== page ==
Assignment: Person, place and thing. In this case:

The new guy

The post office

The scent of vanilla

Here we go:

The smell is what did it. When he looked back, examined the event, what was clear was the scent of vanilla had started the whole thing.

The assignment seemed easy enough. Go to the post office. Mail this package. It doesn’t matter when it arrives, but make sure someone signs for it and whatever you do, make sure you get a tracking number. Insurance if they ask, but not more than $400 worth.

Sure thing, boss, he’d said. He was the new guy, after all. Eager to please. Even if that meant spending his lunch hour standing in line between a man with body odor so rank that Mark  breathed through his mouth to avoid the stench and a woman hacking up phlegm with such force that he wished he could do away with breathing completely.

The fact that he’d left his phone at his desk only made matters worse. What did people do before smart phones? he wondered. Did they just stand in line and think?

And then, as he inadvertently inhaled through his nose, a sweetness pierced the odor. Vanilla. He snapped to and sniffed again. Yes, definitely vanilla. Shifting the package against his side, he reassembled his sense of cool and, assuming a certain nonchalance, glanced behind him.

Behind hacking woman was a business guy ruthlessly checking his phone – Mark twinged again at the stupidity of forgetting his own – and then, a college student type shifting from one leg to the other, likely waiting on a check from Mom and Dad, Mark thought. He knew the type, the type that didn’t have to work two jobs to pay tuition to get a degree just so some jerkoffs in an office could send a guy out to mail a package during his lunch hour.

The line shuffled forward. Mark hesitated, trying to avoid the BO dude and the woman who’d been coughing up a lung so consistently Mark was surprised she hadn’t keeled over. More importantly, he longed to discover the source of the vanilla he was beginning to think he’d imagined. No, he couldn’t have imagined it. And then, there it was again.

This time he whirled around, all pretense lost. Behind the counter, a petite blonde dashed back-and-forth, delivering packages to P.O. Box holders. Mark inhaled. Summer, ice cream, his first girlfriend, the one with whom he’d shared root beer floats. Mostly she loved vanilla ice cream. He’d always thought vanilla was a non-flavor, what weirdos who didn’t like chocolate ordered. She’d taught him that vanilla was a taste in its own right.

Something wet hit his forearm. He looked down. His blonde arm hairs glowed fuzzy in the afternoon sunshine streaming through the window, golden perfection marred only by a viscous glob, red-tinged, pooled a few inches below his wrist. His hand clenched the box. His stomach convulsed. He looked behind him. The hacking woman shrugged in apology. Mark’s mouth opened, then closed, afraid the contents of his stomach — not that his stomach had much in it, what with the skipping lunch to mail this stupid package — would pour out.

He bent his knees, placed the box on the floor, all the while keeping his arm as immobile as possible. What to do? This was 2012. He wasn’t exactly carrying a handkerchief in his pocket. From his crouch, he assessed the possibilities. Not too many existed. It was only fair, he thought. Without rising, he reached out and took the hacking woman’s skirt in his hand. Before she could pull away, he used her skirt to wipe the phlegm off his arm. It was an imperfect solution at best, Mark thought, but at least the glob was gone.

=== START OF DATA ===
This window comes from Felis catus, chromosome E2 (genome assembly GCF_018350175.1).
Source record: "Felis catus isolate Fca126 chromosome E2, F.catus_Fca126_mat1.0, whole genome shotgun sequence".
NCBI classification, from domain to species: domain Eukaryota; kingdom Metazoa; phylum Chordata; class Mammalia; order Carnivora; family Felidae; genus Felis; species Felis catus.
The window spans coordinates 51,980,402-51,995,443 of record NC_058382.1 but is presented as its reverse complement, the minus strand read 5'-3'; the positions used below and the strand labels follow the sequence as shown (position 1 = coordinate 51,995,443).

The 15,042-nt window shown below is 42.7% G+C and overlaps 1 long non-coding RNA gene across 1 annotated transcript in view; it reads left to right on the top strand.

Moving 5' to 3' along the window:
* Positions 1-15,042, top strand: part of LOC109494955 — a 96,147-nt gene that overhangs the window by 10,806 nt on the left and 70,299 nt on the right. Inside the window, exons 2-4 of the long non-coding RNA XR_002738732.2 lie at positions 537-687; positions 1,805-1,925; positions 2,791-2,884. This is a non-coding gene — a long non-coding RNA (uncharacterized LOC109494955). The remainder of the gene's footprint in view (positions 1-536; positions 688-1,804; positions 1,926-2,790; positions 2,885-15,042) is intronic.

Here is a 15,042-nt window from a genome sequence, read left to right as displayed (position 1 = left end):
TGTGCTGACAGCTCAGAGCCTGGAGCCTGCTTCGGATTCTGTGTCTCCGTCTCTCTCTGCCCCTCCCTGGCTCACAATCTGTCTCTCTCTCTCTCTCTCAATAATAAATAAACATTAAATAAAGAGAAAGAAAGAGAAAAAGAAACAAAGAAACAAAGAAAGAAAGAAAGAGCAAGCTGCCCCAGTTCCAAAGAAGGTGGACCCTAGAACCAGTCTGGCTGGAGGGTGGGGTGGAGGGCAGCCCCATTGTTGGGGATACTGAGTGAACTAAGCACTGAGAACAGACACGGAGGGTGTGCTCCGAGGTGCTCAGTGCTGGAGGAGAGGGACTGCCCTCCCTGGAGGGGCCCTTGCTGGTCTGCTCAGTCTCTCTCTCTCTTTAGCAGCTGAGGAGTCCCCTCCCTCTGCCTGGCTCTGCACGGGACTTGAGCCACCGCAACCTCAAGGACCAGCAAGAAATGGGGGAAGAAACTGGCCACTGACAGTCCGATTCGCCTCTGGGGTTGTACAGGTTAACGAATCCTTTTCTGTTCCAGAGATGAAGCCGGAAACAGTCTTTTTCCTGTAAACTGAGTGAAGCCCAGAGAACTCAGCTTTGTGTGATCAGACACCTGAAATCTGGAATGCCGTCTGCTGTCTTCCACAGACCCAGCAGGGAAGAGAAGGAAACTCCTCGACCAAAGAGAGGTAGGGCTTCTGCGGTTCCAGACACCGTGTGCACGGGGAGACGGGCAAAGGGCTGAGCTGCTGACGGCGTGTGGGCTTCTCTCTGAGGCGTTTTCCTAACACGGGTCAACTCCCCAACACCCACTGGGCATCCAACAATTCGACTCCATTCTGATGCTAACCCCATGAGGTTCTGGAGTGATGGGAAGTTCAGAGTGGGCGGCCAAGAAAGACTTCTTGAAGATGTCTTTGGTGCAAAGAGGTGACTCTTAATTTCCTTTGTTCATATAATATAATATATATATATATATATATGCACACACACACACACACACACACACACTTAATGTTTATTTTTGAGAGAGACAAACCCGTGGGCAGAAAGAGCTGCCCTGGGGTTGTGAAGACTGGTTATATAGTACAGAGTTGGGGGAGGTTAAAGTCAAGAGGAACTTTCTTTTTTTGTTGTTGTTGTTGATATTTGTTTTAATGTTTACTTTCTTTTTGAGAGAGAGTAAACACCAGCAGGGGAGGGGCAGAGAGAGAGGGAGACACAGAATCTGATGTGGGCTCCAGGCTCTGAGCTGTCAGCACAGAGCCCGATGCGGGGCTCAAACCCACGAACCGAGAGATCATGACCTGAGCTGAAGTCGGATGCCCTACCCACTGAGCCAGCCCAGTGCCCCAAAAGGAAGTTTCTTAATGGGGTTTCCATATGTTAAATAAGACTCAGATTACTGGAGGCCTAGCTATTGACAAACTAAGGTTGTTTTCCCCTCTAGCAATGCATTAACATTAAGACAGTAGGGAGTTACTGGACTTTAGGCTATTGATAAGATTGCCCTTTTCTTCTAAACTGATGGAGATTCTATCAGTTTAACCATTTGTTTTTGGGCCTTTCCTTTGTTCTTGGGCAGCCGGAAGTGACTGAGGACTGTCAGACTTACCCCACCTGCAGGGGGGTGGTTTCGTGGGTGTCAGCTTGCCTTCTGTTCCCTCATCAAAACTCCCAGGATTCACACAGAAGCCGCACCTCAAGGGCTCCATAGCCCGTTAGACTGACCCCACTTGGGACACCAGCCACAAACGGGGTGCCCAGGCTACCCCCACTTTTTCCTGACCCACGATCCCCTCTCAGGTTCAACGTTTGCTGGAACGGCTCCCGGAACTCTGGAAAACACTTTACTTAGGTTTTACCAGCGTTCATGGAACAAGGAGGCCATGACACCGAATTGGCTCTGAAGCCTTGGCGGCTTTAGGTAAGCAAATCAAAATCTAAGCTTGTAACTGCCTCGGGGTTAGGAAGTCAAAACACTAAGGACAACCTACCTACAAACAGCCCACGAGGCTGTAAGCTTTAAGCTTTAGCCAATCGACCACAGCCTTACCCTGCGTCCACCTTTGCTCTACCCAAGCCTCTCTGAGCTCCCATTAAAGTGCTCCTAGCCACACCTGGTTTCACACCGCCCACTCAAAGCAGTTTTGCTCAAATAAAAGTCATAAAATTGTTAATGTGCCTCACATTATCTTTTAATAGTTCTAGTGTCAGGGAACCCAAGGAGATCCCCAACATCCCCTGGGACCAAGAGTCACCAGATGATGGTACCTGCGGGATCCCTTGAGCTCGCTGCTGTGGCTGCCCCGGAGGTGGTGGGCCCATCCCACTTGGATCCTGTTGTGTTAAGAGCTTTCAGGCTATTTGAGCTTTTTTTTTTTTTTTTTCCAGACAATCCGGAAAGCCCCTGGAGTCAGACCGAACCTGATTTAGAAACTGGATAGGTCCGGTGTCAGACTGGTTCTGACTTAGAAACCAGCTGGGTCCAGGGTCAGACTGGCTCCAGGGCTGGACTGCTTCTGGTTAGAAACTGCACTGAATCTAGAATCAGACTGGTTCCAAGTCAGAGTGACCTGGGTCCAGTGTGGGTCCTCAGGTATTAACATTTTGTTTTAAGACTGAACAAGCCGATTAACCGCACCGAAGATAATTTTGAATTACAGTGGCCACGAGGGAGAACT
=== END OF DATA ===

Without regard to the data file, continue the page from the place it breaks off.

And she’d finally stopped coughing, he noticed as he stood. She looked at him, mouth wide open, but not coughing. “What the hell?” she spluttered as the line advanced. Mark pushed the package along the floor with his foot. “I should ask you that,” he said to the air over her head.

“You have no right to touch me!” the woman screeched. Her screeching brought on another round of hacking, sparing Mark her criticism as he retrieved his package from the floor.

“Technically speaking, ma’am, I didn’t,” Mark replied.

She snarled between coughing fits. “You!” was all he could make out.

People in line were starting to stare. Some openly, some sideways, pretending to read their phones, but really, Mark was sure, preparing to record the whole thing in case it’d be worth uploading to YouTube.

The postal workers ignored them both. “Next,” rang out from the center clerk.

The line moved again. Only some stranger and BO man stood between Mark and mission completion.

Well, and the hacking woman.

She was waving her finger at him now, her germ-laden finger. Mark looked at the ceiling, seeking some sort of Zen calm. While his eyes were focused upwards, she stabbed him in the chest with her finger. Her filthy, infectious finger.

He couldn’t stop himself. It was pure instinct, he explained to the police later. He’d been so instinctively appalled by her aggression, her disease, that his arms had shot out, causing the box he was holding to slam into her face. Or more specifically, into her nose, unleashing a flood of blood so immediately gushing that even the postal clerks stopped to watch. It was then that the cops were called.

Mark tried to explain. It wasn’t his fault. He was provoked. But she was covered in blood and it turned out the package his new boss had instructed him to send was full of sex toys. They’d opened the box after they’d handcuffed him. Good lord, son, the cop said he poured dildos, so many colors, sizes and shapes, out onto the floor. What were you thinking?

I was thinking, he began to say. Or rather, I wasn’t thinking. That’s as far as he got. As they ushered him away, the petite clerk tiptoed out to witness the finale. The scent of vanilla flooded his nostrils. Mark closed his eyes and breathed.